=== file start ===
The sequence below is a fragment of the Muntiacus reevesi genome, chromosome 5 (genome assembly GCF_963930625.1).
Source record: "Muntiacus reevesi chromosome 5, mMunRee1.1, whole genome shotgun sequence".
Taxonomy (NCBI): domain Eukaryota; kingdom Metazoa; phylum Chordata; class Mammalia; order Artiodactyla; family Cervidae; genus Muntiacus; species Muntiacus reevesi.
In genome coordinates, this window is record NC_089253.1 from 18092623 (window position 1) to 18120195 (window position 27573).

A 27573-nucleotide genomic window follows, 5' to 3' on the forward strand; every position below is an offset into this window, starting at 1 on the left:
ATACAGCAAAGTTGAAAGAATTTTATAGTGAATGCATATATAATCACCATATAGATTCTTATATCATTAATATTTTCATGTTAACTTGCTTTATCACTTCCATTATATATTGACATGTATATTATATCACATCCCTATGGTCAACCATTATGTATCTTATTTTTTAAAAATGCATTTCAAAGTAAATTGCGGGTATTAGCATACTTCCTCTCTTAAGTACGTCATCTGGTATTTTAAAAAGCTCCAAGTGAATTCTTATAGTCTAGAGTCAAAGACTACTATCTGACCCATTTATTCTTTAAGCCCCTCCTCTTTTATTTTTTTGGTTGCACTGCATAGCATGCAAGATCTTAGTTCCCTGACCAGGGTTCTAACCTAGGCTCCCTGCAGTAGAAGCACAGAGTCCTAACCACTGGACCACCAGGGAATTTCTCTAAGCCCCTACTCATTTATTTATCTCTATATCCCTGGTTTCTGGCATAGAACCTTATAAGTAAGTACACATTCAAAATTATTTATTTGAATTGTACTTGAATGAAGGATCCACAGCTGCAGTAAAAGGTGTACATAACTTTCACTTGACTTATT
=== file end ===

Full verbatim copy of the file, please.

The sequence below is a fragment of the Muntiacus reevesi genome, chromosome 5 (genome assembly GCF_963930625.1).
Source record: "Muntiacus reevesi chromosome 5, mMunRee1.1, whole genome shotgun sequence".
Taxonomy (NCBI): domain Eukaryota; kingdom Metazoa; phylum Chordata; class Mammalia; order Artiodactyla; family Cervidae; genus Muntiacus; species Muntiacus reevesi.
In genome coordinates, this window is record NC_089253.1 from 18092623 (window position 1) to 18120195 (window position 27573).

A 27573-nucleotide genomic window follows, 5' to 3' on the forward strand; every position below is an offset into this window, starting at 1 on the left:
ATACAGCAAAGTTGAAAGAATTTTATAGTGAATGCATATATAATCACCATATAGATTCTTATATCATTAATATTTTCATGTTAACTTGCTTTATCACTTCCATTATATATTGACATGTATATTATATCACATCCCTATGGTCAACCATTATGTATCTTATTTTTTAAAAATGCATTTCAAAGTAAATTGCGGGTATTAGCATACTTCCTCTCTTAAGTACGTCATCTGGTATTTTAAAAAGCTCCAAGTGAATTCTTATAGTCTAGAGTCAAAGACTACTATCTGACCCATTTATTCTTTAAGCCCCTCCTCTTTTATTTTTTTGGTTGCACTGCATAGCATGCAAGATCTTAGTTCCCTGACCAGGGTTCTAACCTAGGCTCCCTGCAGTAGAAGCACAGAGTCCTAACCACTGGACCACCAGGGAATTTCTCTAAGCCCCTACTCATTTATTTATCTCTATATCCCTGGTTTCTGGCATAGAACCTTATAAGTAAGTACACATTCAAAATTATTTATTTGAATTGTACTTGAATGAAGGATCCACAGCTGCAGTAAAAGGTGTACATAACTTTCACTTGACTTATT